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New Zealand Government
New Zealand Government

Unlike the UK, USA, Australia, Canada and many other countries, New Zealand does not have state or provincial governments. So New Zealand system of government is more compact and straightforward. There are just two tiers of government in New Zealand - Central government and Local government.

• Central government makes decisions affecting New Zealand as a whole.

• Local government looks after the interests and needs of specific communities through regional, city or district councils.

Who does what


Central government:

• runs housing, welfare, education, health, justice, immigration, the police, energy, the national road and rail systems, defence, foreign policy and public finances;

• regulates employment, import and export, and workplace safety;

• levies personal income tax, business taxes, and GST (the goods and services tax that is added to almost all goods and services in New Zealand).

Local government bodies:

• provide local services like water, rubbish collection and disposal, sewage treatment, parks, reserves, street lighting, roads, local public transport and libraries;

• process building and environmental consents and administer other regulatory tasks;

• levy taxes on property, which are called ‘rates’.

Government's main sources of revenue


The Government's main sources of revenue come from tax, levies, fees, investment income and from the sales of goods and services.


The three largest areas of total Crown expenditure for the 2017/18 financial year were:

• Social security and welfare: $26.0 billion

• Health: $17.2 billion

• Education: $13.6 billion

These figures are taken from the Analysis of Expenses by Functional Classification Total Crown in the Financial Statements of the Government of New Zealand for the Year Ended 30 June 2018. https://treasury.govt.nz/publications/year-end/financial-statements-2018

Ministry of Social Development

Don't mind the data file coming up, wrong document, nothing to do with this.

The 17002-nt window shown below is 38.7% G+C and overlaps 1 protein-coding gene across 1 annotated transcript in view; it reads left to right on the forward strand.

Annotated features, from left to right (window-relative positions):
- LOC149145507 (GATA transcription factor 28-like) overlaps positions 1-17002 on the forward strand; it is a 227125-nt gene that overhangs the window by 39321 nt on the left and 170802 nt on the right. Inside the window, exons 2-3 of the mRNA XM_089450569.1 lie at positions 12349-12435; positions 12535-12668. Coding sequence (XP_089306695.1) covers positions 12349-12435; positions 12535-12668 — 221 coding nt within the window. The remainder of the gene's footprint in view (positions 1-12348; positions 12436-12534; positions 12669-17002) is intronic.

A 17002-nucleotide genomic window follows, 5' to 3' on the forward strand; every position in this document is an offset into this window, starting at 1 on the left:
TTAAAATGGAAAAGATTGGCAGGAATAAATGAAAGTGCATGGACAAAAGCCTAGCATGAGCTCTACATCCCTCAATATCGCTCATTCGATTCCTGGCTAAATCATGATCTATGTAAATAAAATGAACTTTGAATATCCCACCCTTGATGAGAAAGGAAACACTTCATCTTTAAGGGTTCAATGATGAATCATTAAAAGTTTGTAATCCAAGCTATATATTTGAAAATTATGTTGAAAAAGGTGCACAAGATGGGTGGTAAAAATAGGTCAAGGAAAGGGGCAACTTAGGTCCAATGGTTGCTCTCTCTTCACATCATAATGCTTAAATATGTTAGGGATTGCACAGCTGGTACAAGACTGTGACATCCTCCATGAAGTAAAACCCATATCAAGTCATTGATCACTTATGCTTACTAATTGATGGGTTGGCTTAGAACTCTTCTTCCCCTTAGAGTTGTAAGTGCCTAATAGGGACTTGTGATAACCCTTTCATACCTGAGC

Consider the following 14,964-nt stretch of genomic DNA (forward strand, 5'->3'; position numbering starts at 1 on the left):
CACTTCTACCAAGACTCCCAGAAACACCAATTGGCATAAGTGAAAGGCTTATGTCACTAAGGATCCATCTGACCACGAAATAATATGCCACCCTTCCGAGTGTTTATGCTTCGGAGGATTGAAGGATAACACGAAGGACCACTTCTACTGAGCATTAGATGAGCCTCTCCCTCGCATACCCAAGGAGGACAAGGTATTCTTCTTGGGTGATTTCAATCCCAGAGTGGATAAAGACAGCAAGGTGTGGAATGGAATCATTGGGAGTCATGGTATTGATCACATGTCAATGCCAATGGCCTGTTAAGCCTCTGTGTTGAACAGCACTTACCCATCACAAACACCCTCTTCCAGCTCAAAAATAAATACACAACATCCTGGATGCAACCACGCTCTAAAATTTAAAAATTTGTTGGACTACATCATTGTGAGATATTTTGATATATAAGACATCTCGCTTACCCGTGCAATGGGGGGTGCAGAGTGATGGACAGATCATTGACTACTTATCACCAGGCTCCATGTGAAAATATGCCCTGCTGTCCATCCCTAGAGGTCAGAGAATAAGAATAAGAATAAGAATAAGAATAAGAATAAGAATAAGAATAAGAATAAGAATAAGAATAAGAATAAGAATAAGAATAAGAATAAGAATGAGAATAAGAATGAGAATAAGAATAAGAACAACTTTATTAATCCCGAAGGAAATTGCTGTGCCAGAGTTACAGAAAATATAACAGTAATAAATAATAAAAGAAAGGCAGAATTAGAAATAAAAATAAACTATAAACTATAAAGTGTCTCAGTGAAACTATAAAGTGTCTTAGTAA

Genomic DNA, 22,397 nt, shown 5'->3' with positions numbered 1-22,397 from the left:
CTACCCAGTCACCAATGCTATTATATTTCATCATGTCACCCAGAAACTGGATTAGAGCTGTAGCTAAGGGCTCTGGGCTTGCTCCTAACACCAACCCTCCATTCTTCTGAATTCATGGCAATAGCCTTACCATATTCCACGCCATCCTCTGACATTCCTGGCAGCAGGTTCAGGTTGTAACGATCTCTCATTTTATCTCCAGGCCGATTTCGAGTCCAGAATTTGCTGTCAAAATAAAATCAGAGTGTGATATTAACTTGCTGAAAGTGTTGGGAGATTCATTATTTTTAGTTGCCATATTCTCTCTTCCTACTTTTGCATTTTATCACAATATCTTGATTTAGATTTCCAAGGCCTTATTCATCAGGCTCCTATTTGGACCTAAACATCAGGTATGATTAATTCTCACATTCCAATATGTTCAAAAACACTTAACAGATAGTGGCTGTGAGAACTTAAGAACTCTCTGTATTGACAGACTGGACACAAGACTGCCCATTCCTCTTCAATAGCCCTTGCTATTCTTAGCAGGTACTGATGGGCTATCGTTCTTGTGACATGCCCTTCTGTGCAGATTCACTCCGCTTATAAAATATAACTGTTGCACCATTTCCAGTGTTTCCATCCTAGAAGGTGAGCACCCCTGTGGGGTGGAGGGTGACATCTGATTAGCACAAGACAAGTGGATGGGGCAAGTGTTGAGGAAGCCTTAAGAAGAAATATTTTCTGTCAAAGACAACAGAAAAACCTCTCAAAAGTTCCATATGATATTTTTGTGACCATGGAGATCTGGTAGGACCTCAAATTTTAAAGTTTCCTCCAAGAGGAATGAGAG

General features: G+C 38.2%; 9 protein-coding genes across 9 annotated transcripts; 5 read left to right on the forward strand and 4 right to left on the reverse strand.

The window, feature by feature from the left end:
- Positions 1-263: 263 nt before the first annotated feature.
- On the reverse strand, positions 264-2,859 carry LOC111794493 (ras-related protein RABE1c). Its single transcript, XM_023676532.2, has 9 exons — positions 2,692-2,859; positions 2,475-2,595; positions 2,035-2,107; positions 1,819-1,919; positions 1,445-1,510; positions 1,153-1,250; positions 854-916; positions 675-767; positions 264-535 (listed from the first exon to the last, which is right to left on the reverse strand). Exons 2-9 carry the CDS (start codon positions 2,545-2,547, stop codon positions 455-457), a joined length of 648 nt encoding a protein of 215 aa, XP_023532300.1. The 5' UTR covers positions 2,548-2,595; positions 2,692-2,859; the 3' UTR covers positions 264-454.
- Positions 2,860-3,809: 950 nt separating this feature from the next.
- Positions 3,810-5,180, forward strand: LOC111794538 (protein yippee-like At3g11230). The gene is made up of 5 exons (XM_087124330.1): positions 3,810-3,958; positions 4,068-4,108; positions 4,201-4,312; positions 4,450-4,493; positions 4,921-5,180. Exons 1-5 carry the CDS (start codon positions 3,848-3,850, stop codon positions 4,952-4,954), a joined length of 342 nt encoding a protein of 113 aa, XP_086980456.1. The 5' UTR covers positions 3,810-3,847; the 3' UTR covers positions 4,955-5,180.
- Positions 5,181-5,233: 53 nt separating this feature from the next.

The Ministry of Social Development is a core public service department. The Ministry is all about helping to build successful individuals, and in turn building strong, healthy families and communities.

The Ministry of Social Development works closely with other government agencies, non-government organizations, advisory and industry groups, and communities and iwi. Their aim is to make a positive and lasting difference in the lives of New Zealanders.


• providing employment, income support and superannuation services

• allocating funding to community service providers

• providing student allowances and loans

• providing public housing assistance and services

• being the primary provider of social policy and advice to Government

• monitoring three Crown entities and providing advice to the responsible Minister

• ensuring the legislation we administer is effective and fit-for-purpose

• working with other agencies and the wider social sector to support Government priorities and improve the wellbeing of all New Zealanders


Social security


New Zealand Police delivers a wide range of policing services 24/7, 365 days a year. Everything Police does is about ensuring people will ‘be safe and feel safe’. New Zealand Police’s mission is to be the safest country and there are three goals to support the mission:

prevent crime and victimization

Serious crime victimisations have reduced by 9,643 victimisations as at 30 June 2018. The reduction is in part due to a number preventative initiatives we have implemented, including our increased focus on burglary attendance and clearance rate.

target and catch offenders

Police aim to target and catch offenders, hold them to account, support those who want to make a positive change, and help them access support services they may need to stop offending.

deliver a more responsive police service

Police has been engaged in a wide range of operations and exercises both within New Zealand and off-shore in support of other government agencies such as Civil Defence and MFAT. Police is a key agency in the Government’s emergency response framework and participated in the Ministerial Review: Better Responses to Natural Disasters and Other Emergencies in New Zealand.


Social Welfare

Public housing